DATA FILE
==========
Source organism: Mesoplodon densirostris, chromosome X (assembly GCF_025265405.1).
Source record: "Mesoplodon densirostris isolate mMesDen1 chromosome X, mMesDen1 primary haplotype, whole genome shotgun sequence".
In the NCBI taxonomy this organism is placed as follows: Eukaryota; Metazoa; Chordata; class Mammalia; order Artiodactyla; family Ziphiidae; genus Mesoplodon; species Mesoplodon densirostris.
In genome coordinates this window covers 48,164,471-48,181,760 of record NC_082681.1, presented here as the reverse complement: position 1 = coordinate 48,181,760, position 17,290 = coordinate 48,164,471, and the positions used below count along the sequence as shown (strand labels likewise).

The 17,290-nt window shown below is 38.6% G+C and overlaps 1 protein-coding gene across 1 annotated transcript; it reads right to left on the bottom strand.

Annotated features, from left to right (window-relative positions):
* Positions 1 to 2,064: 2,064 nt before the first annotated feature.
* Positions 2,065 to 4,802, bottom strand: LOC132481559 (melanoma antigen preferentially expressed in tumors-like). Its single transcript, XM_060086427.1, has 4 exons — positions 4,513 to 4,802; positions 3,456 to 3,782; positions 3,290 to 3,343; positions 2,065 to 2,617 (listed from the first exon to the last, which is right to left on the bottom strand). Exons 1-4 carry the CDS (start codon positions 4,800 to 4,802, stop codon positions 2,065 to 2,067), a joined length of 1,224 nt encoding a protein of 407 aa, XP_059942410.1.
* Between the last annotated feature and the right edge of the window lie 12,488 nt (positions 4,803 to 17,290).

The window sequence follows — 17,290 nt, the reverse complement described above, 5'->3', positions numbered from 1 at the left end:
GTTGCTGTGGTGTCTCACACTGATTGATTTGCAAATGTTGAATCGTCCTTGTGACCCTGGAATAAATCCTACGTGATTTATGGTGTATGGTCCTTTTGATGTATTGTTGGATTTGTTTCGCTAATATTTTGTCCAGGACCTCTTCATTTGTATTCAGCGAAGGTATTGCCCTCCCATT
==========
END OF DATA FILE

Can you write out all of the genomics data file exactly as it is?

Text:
Source organism: Mesoplodon densirostris, chromosome X (assembly GCF_025265405.1).
Source record: "Mesoplodon densirostris isolate mMesDen1 chromosome X, mMesDen1 primary haplotype, whole genome shotgun sequence".
In the NCBI taxonomy this organism is placed as follows: Eukaryota; Metazoa; Chordata; class Mammalia; order Artiodactyla; family Ziphiidae; genus Mesoplodon; species Mesoplodon densirostris.
In genome coordinates this window covers 48,164,471-48,181,760 of record NC_082681.1, presented here as the reverse complement: position 1 = coordinate 48,181,760, position 17,290 = coordinate 48,164,471, and the positions used below count along the sequence as shown (strand labels likewise).

The 17,290-nt window shown below is 38.6% G+C and overlaps 1 protein-coding gene across 1 annotated transcript; it reads right to left on the bottom strand.

Annotated features, from left to right (window-relative positions):
* Positions 1 to 2,064: 2,064 nt before the first annotated feature.
* Positions 2,065 to 4,802, bottom strand: LOC132481559 (melanoma antigen preferentially expressed in tumors-like). Its single transcript, XM_060086427.1, has 4 exons — positions 4,513 to 4,802; positions 3,456 to 3,782; positions 3,290 to 3,343; positions 2,065 to 2,617 (listed from the first exon to the last, which is right to left on the bottom strand). Exons 1-4 carry the CDS (start codon positions 4,800 to 4,802, stop codon positions 2,065 to 2,067), a joined length of 1,224 nt encoding a protein of 407 aa, XP_059942410.1.
* Between the last annotated feature and the right edge of the window lie 12,488 nt (positions 4,803 to 17,290).

The window sequence follows — 17,290 nt, the reverse complement described above, 5'->3', positions numbered from 1 at the left end:
GTTGCTGTGGTGTCTCACACTGATTGATTTGCAAATGTTGAATCGTCCTTGTGACCCTGGAATAAATCCTACGTGATTTATGGTGTATGGTCCTTTTGATGTATTGTTGGATTTGTTTCGCTAATATTTTGTCCAGGACCTCTTCATTTGTATTCAGCGAAGGTATTGCCCTCCCATT